This does away with any notion that clergy do the work of God, while lay people support the clergy by giving money and volunteering at church. Clergy and church leaders do have a unique role, yet lay people in non-church-jobs have an equally important role in God’s mission. Lay people do support clergy and church workers by giving money and volunteering at church, yet this is not the primary way they contribute to God’s mission. This is not a matter of diminishing the role of clergy, but of equipping every person to do all their work as a service to God’s kingdom.
N.T. Wright, After You Believe: Why Christian Character Matters (Harper, 2010).
Paul Helm, The Callings: The Gospel in the World (Edinburgh; Carlisle, PA: Banner of Truth Trust, 1987).
How can a church become more effective at equipping its people? The need for a reorientation outward and embarking on a journey in mission has already been identified—so has the need for an understanding of our Christian vocation and calling that includes a new appreciation of the role our daily work can play in the mission of God. It’s also helpful to ask, what does it look like in practice for a church to operate in a way that reflects these changed perspectives and priorities? Churches that have embarked on this journey demonstrate a number of common characteristics.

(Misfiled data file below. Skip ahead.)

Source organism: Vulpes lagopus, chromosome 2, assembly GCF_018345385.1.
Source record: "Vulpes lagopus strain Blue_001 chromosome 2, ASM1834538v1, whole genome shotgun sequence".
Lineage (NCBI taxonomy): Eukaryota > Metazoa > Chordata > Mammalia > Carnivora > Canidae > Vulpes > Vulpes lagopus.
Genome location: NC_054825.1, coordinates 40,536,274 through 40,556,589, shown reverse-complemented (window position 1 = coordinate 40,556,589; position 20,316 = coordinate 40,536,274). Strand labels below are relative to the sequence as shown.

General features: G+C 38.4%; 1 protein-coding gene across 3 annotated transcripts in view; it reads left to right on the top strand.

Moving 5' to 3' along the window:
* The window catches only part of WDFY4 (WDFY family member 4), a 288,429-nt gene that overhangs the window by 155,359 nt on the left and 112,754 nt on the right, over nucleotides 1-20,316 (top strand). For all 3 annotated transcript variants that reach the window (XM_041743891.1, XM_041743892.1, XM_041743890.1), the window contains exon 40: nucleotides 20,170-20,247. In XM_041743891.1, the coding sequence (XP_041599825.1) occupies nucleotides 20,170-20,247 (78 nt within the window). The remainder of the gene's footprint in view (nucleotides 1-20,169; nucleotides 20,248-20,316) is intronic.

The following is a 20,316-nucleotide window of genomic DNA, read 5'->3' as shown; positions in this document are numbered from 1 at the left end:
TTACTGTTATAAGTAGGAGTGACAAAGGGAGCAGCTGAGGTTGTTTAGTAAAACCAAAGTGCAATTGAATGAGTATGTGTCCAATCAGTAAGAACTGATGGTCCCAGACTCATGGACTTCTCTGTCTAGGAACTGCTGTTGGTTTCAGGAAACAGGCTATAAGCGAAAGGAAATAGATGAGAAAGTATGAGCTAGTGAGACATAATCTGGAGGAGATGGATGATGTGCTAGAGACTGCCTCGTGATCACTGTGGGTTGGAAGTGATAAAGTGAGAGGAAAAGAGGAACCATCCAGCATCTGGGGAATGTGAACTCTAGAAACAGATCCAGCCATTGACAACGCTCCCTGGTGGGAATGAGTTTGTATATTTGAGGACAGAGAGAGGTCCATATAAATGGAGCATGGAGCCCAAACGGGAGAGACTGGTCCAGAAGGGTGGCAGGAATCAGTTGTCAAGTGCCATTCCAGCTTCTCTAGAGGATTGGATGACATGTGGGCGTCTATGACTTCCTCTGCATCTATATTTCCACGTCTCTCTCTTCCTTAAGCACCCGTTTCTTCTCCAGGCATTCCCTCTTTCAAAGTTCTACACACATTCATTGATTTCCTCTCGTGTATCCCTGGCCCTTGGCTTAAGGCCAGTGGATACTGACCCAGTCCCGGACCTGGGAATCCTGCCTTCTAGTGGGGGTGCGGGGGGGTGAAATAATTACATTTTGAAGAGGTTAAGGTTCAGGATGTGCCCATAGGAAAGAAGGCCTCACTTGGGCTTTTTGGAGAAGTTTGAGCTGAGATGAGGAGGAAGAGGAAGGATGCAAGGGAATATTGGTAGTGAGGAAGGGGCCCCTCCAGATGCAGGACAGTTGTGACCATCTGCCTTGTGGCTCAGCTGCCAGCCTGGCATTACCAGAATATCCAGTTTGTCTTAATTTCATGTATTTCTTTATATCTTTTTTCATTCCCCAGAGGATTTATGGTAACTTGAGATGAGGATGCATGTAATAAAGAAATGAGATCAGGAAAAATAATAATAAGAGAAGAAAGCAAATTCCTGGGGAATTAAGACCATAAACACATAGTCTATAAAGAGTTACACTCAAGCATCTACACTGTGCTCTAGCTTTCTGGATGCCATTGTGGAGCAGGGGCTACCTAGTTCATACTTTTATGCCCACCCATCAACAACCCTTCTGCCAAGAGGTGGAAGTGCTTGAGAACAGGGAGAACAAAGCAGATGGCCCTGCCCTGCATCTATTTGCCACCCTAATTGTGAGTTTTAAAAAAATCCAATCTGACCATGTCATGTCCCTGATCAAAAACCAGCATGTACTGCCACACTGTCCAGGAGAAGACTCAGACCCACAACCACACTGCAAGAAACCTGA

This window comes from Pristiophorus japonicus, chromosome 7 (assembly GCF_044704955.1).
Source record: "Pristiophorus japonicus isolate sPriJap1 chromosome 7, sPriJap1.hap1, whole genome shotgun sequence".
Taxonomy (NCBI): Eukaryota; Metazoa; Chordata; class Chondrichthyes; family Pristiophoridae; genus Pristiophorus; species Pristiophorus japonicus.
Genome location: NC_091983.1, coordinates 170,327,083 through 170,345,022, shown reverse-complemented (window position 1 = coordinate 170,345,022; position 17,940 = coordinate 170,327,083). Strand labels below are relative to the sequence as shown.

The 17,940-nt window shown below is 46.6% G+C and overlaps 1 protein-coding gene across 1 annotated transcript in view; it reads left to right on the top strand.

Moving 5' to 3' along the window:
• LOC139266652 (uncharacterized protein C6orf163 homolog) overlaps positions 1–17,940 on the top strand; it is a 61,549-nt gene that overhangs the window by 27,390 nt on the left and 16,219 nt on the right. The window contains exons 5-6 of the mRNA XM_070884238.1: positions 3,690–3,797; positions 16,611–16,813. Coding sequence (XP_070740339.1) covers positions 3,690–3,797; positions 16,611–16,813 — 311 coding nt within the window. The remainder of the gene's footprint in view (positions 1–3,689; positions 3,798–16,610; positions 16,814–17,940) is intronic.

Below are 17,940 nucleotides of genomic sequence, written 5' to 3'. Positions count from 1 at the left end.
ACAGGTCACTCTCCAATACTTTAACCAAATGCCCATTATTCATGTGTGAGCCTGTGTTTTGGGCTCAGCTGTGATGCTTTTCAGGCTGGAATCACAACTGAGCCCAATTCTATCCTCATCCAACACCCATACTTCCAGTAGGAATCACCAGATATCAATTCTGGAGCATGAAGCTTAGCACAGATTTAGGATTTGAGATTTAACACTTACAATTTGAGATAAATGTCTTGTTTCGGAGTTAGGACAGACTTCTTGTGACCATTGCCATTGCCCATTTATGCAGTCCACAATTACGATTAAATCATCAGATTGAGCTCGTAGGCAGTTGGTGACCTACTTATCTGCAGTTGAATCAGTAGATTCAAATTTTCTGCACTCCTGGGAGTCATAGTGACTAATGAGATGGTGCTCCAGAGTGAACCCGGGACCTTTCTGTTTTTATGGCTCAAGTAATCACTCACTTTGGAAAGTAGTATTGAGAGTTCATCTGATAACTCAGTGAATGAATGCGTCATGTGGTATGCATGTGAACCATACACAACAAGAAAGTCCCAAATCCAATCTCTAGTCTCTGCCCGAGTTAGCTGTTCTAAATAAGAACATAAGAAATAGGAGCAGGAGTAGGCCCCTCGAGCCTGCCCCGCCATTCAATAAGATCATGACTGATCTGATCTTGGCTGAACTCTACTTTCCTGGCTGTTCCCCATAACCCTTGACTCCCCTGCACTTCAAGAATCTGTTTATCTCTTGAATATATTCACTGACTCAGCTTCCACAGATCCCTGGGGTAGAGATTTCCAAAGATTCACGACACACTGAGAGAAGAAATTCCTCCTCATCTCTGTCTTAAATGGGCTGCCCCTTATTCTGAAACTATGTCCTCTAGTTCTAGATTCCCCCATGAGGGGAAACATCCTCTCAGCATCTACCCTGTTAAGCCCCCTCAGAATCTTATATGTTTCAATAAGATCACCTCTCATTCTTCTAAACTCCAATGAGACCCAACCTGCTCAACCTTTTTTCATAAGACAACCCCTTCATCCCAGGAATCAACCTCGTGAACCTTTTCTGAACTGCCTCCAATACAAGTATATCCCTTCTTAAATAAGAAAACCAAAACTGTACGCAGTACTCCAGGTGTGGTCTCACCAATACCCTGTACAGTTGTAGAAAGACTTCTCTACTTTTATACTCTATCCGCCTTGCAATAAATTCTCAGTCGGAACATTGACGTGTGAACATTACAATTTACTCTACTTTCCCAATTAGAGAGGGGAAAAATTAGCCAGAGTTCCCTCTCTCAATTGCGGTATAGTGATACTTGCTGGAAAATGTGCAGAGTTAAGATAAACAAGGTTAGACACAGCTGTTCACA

- have a vision of God at work where their people work
- actively hunt for examples and resources
- connect daily work to worship
- address the opportunities and challenges their people face at work
- invest resources in equipping people for daily work
- create structures to sustain this ministry
- empower and collaborate with people in the congregation to lead the ministry
- release and support their people for work outside the church
- encourage everyone to take responsibility
- include daily work as part of youth ministry and compassion/outreach/service ministries
Perhaps this list can provide a useful benchmark against which you can measure, evaluate and envision developments in your own church setting. We will examine some of the issues surrounding each of these developments.
Equipping churches see their people’s daily work as part of the church’s ministry. These churches have begun to ask, ‘Where are our people during the week?’ They have started to develop ways of identifying where their people are and what they are doing during the week. This may be identified as pins on a map, or a photo board, or a PowerPoint presentation of people at work, or a booklet listing people’s jobs and interests. These churches give the people of God a sense that they have been strategically placed by God in their working worlds to make a difference there.